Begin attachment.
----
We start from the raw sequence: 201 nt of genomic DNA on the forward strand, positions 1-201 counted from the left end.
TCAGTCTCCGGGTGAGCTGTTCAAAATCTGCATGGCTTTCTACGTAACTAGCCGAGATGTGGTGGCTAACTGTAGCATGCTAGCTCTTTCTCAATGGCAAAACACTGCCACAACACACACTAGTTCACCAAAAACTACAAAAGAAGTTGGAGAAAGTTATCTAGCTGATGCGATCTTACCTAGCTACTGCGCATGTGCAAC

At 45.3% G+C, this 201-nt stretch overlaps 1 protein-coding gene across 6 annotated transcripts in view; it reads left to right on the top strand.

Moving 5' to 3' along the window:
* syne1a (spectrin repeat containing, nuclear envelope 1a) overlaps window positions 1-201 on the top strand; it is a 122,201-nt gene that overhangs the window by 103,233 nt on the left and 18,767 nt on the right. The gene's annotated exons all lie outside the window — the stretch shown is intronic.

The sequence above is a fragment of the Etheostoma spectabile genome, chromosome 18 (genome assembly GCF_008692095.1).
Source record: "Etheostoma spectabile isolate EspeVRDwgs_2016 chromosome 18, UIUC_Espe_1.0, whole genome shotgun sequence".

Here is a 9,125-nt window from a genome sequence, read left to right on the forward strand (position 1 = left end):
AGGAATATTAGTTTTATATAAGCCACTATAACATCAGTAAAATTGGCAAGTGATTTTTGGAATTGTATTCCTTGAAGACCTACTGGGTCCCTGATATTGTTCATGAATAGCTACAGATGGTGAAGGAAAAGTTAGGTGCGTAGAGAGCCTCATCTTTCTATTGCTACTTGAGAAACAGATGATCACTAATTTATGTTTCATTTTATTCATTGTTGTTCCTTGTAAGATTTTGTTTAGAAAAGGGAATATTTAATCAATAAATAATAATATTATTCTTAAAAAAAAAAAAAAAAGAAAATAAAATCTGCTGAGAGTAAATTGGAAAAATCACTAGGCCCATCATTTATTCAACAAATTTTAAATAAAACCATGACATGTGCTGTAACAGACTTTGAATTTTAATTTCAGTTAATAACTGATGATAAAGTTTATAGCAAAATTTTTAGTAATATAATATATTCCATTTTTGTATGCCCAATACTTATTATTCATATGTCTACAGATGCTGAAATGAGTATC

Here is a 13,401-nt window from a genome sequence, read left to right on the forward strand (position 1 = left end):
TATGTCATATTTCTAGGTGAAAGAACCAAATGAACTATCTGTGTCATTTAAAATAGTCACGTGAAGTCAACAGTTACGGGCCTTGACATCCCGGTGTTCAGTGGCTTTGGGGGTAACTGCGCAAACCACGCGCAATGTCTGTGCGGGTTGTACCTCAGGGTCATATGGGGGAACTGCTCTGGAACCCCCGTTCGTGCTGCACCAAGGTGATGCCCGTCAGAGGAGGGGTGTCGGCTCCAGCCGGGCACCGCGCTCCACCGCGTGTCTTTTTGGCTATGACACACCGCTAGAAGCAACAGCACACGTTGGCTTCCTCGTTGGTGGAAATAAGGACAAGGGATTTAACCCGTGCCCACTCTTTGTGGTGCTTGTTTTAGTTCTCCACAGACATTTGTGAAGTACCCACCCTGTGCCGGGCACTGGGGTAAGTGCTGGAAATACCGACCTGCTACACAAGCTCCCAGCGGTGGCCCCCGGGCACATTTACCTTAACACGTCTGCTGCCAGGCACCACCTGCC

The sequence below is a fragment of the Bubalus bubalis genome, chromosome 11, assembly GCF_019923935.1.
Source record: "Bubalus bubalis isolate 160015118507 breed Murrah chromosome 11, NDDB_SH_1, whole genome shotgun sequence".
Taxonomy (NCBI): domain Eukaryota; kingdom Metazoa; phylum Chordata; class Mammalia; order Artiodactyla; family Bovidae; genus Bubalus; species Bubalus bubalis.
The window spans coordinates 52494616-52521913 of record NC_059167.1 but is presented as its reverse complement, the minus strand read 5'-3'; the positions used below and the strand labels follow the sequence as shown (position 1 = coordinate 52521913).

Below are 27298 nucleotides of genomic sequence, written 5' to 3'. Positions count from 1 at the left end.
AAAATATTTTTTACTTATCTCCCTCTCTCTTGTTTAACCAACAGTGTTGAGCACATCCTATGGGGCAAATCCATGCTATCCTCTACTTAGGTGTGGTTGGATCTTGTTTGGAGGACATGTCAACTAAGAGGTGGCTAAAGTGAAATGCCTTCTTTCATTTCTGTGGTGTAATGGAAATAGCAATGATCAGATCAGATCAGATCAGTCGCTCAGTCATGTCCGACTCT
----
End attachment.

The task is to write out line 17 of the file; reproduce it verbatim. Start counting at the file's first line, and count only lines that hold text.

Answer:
AAAATATTTTTTACTTATCTCCCTCTCTCTTGTTTAACCAACAGTGTTGAGCACATCCTATGGGGCAAATCCATGCTATCCTCTACTTAGGTGTGGTTGGATCTTGTTTGGAGGACATGTCAACTAAGAGGTGGCTAAAGTGAAATGCCTTCTTTCATTTCTGTGGTGTAATGGAAATAGCAATGATCAGATCAGATCAGATCAGTCGCTCAGTCATGTCCGACTCT